“Rough Draft” advertises itself as “a game about writing a story”.
There are two layers of story here: first, there’s the narrator, Denise, an author of children’s fantasy; then there’s Princess Reina, whose adventures Denise is trying to write. The conceit is that, while we are making decisions for Reina, the resulting story follows the train of Denise’s inspiration and imagination. Anyone who’s written any sort of fiction understands how this works.
This is RenPy, and the story is presented as a CYOA with branches into various plotlines. However, it differs from a standard CYOA flowchart in that one is expected to explore non-winning branches in order to obtain objects and information for the winning thread; in this respect, the CYOA format that RenPy is made for is subverted into a more traditional adventure game map. Instead of exploring rooms, we are exploring plot nodes … in a sense, we are exploring time rather than space. I thought it was a very ingenious use of the medium, and an interesting look at the creative process of writing a story.
Of course, there’s the question of how Reina could still have the objects from one branch of the story when we’ve backtracked to an earlier choice to go explore a different branch, but I suppose it’s all part of the conceit that we’re really playing around with Denise’s inspiration here. The items and information that Reina discovers exist as ideas in Denise’s head, not as objects within Reina’s current reality. Presumably, once we’ve reached the desired conclusion, Denise will rewrite the story into a single, coherent plotline, incorporating all these disparate elements.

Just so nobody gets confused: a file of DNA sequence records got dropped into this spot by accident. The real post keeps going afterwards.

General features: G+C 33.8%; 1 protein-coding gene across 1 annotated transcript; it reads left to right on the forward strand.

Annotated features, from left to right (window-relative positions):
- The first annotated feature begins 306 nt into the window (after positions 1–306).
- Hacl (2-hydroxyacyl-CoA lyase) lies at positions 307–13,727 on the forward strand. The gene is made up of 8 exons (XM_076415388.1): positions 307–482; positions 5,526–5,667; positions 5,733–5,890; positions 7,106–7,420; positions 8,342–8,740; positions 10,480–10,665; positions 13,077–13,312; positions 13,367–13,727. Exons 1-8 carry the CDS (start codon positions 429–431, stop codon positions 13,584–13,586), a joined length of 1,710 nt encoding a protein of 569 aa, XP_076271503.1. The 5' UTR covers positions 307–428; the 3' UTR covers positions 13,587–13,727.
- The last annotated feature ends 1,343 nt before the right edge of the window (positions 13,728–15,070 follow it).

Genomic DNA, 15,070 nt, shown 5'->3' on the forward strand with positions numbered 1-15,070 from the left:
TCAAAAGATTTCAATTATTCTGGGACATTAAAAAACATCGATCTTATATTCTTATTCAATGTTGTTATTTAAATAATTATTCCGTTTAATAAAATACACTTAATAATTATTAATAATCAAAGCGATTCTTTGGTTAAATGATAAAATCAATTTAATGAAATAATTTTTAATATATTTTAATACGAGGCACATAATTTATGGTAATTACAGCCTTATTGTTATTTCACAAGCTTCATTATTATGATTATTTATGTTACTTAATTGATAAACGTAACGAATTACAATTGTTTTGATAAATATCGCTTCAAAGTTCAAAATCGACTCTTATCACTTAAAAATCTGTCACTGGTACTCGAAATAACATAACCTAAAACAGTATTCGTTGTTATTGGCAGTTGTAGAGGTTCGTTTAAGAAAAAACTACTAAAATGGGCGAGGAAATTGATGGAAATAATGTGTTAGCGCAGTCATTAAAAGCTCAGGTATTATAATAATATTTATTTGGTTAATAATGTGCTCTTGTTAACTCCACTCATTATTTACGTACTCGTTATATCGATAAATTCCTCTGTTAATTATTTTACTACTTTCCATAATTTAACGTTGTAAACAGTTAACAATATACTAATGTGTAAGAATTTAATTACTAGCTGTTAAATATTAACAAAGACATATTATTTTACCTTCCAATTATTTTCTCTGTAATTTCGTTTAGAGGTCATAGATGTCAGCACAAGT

That said, Reina’s story is a little simplistic. It’s supposed to be for children, of course, and it does come off that way. There’s a part of me that wants to dismiss it as a little juvenile, but that really is the point of the story, after all, so … should I say that it did succeed in what it was trying to do? I don’t know. I suppose I would have preferred a more mature approach to motivation and characterisation, but there’s not a lot of room to delve into that sort of thing within the constraints of the chosen genre. Perhaps the prose could have done with a little bit more character–a little more attitude from Denise within the context of Reina’s story, as opposed to merely in the form of commentary.
I can only imagine how an ancient Meso-American might react to a milk chocolate Hershey’s Kiss. This isn’t great chocolate we’re talking about–it’s pretty run-of-the-mill–but it’s sweet and it goes down easily; and from our Meso-American friend’s point of view, it’s a horrifying subversion of a cocoa bean.